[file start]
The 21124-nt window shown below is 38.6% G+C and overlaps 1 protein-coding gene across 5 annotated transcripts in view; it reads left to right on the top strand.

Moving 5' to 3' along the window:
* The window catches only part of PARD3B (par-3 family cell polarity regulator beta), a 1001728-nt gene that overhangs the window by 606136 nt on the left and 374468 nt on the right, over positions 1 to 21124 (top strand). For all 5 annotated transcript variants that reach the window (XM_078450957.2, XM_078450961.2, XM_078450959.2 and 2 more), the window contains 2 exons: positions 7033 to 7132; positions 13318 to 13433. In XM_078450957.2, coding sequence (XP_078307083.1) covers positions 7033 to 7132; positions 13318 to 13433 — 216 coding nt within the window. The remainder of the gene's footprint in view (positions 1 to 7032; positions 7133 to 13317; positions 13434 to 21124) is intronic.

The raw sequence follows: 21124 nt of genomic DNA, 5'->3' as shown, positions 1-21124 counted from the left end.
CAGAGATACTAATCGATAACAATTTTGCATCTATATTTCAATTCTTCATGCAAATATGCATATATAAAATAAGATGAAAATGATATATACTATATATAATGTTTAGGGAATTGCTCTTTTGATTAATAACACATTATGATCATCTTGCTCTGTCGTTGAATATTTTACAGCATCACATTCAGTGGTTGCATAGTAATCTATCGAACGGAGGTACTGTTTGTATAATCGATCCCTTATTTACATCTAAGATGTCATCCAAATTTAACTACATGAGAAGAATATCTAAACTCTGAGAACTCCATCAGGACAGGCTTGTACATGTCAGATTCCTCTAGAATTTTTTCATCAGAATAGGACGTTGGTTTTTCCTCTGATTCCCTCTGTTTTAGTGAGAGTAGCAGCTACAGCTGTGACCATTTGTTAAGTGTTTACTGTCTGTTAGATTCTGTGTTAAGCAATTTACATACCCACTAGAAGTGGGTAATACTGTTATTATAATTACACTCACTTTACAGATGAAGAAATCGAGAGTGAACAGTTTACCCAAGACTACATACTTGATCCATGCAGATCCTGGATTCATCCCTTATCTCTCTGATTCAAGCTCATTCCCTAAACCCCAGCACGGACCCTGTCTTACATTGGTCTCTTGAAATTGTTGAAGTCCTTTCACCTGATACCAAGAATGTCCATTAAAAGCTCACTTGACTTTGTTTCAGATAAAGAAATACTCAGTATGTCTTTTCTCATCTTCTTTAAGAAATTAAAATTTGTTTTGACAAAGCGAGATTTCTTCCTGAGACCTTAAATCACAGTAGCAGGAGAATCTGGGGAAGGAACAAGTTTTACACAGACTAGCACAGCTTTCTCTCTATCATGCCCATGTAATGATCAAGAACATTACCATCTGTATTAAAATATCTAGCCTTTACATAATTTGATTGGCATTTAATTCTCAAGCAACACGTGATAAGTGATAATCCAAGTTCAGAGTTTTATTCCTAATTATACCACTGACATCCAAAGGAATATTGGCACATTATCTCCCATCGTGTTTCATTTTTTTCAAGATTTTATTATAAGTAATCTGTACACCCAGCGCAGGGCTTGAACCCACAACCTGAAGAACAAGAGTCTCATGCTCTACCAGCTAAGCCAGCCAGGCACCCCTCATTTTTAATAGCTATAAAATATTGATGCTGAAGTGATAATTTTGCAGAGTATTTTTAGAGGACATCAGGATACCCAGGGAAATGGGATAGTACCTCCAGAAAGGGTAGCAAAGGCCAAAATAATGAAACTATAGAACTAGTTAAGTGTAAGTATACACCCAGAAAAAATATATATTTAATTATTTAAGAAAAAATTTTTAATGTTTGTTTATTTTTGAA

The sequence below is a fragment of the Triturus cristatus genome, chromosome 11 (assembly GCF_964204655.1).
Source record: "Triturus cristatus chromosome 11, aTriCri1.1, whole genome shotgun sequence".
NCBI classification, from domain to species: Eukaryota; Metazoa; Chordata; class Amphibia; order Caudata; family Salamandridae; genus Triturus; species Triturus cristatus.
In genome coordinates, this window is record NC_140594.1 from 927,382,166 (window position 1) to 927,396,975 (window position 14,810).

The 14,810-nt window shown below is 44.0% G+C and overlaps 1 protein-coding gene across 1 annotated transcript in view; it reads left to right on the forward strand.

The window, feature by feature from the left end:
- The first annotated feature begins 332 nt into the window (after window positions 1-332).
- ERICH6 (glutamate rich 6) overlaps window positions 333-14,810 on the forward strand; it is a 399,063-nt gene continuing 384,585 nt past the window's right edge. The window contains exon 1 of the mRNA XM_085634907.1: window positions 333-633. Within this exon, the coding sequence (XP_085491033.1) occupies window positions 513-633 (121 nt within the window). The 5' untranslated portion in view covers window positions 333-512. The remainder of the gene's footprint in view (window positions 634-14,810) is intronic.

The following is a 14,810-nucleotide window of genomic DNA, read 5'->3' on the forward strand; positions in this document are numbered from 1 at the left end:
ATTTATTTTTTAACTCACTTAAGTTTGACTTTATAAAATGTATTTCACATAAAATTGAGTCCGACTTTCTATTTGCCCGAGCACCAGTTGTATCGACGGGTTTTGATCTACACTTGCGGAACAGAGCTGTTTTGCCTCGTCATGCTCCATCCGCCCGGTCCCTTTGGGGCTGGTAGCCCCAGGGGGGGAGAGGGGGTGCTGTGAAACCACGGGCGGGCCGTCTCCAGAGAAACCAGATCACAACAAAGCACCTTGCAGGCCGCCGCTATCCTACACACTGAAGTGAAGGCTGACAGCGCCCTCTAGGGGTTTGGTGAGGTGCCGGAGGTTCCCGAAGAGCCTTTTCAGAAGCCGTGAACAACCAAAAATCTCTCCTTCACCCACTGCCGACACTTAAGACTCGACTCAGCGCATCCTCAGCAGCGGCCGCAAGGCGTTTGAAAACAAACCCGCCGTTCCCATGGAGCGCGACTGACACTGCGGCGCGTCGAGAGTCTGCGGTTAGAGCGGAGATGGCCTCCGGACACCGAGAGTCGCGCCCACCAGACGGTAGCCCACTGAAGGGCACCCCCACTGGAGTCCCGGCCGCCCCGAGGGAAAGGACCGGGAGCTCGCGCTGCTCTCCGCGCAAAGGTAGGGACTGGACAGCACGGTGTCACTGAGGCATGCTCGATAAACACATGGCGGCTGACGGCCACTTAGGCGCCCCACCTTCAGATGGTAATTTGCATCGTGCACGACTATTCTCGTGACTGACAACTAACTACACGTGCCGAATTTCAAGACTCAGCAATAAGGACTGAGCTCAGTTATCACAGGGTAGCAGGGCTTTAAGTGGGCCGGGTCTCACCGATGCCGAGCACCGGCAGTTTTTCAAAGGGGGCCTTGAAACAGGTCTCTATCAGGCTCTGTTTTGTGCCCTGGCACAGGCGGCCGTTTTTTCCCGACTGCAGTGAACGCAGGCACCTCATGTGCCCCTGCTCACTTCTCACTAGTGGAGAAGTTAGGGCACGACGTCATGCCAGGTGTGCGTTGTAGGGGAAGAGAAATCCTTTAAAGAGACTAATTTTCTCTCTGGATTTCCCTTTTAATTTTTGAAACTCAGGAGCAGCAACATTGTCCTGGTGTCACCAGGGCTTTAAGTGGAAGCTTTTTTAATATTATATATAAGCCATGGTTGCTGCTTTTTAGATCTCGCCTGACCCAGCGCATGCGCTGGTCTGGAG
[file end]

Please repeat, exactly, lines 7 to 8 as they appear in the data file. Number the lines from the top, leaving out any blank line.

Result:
Source record: "Triturus cristatus chromosome 11, aTriCri1.1, whole genome shotgun sequence".
NCBI classification, from domain to species: Eukaryota; Metazoa; Chordata; class Amphibia; order Caudata; family Salamandridae; genus Triturus; species Triturus cristatus.